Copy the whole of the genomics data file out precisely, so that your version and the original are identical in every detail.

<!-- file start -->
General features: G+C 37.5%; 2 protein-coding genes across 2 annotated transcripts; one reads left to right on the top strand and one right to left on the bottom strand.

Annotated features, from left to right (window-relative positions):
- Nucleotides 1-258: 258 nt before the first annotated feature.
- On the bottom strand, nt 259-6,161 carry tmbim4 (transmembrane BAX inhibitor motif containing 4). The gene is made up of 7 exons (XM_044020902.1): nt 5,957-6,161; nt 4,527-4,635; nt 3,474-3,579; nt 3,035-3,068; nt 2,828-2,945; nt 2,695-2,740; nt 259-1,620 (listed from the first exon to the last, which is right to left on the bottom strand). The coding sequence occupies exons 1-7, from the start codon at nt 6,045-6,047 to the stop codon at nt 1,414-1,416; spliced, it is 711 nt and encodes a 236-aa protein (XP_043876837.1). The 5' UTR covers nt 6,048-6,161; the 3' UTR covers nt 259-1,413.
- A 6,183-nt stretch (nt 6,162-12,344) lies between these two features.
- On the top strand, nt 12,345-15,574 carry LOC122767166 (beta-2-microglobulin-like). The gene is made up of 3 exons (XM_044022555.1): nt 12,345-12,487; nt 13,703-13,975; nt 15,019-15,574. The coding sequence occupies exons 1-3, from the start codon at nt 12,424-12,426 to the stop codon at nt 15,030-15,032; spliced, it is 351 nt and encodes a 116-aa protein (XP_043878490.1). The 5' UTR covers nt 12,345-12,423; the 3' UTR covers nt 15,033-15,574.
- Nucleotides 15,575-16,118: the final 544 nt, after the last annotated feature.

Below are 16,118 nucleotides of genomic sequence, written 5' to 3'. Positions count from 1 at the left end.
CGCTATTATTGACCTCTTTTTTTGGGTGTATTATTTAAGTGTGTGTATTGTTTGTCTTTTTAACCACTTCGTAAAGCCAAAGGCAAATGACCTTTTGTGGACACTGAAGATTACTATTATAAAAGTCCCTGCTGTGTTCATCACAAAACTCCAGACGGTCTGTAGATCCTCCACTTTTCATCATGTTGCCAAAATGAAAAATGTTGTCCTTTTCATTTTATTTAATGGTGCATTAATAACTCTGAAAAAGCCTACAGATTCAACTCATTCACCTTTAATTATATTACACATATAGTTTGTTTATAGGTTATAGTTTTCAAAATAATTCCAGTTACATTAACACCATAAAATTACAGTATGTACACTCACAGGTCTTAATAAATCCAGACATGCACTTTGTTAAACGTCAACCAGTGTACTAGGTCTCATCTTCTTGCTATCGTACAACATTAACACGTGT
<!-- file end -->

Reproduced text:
General features: G+C 37.5%; 2 protein-coding genes across 2 annotated transcripts; one reads left to right on the top strand and one right to left on the bottom strand.

Annotated features, from left to right (window-relative positions):
- Nucleotides 1-258: 258 nt before the first annotated feature.
- On the bottom strand, nt 259-6,161 carry tmbim4 (transmembrane BAX inhibitor motif containing 4). The gene is made up of 7 exons (XM_044020902.1): nt 5,957-6,161; nt 4,527-4,635; nt 3,474-3,579; nt 3,035-3,068; nt 2,828-2,945; nt 2,695-2,740; nt 259-1,620 (listed from the first exon to the last, which is right to left on the bottom strand). The coding sequence occupies exons 1-7, from the start codon at nt 6,045-6,047 to the stop codon at nt 1,414-1,416; spliced, it is 711 nt and encodes a 236-aa protein (XP_043876837.1). The 5' UTR covers nt 6,048-6,161; the 3' UTR covers nt 259-1,413.
- A 6,183-nt stretch (nt 6,162-12,344) lies between these two features.
- On the top strand, nt 12,345-15,574 carry LOC122767166 (beta-2-microglobulin-like). The gene is made up of 3 exons (XM_044022555.1): nt 12,345-12,487; nt 13,703-13,975; nt 15,019-15,574. The coding sequence occupies exons 1-3, from the start codon at nt 12,424-12,426 to the stop codon at nt 15,030-15,032; spliced, it is 351 nt and encodes a 116-aa protein (XP_043878490.1). The 5' UTR covers nt 12,345-12,423; the 3' UTR covers nt 15,033-15,574.
- Nucleotides 15,575-16,118: the final 544 nt, after the last annotated feature.

Below are 16,118 nucleotides of genomic sequence, written 5' to 3'. Positions count from 1 at the left end.
CGCTATTATTGACCTCTTTTTTTGGGTGTATTATTTAAGTGTGTGTATTGTTTGTCTTTTTAACCACTTCGTAAAGCCAAAGGCAAATGACCTTTTGTGGACACTGAAGATTACTATTATAAAAGTCCCTGCTGTGTTCATCACAAAACTCCAGACGGTCTGTAGATCCTCCACTTTTCATCATGTTGCCAAAATGAAAAATGTTGTCCTTTTCATTTTATTTAATGGTGCATTAATAACTCTGAAAAAGCCTACAGATTCAACTCATTCACCTTTAATTATATTACACATATAGTTTGTTTATAGGTTATAGTTTTCAAAATAATTCCAGTTACATTAACACCATAAAATTACAGTATGTACACTCACAGGTCTTAATAAATCCAGACATGCACTTTGTTAAACGTCAACCAGTGTACTAGGTCTCATCTTCTTGCTATCGTACAACATTAACACGTGT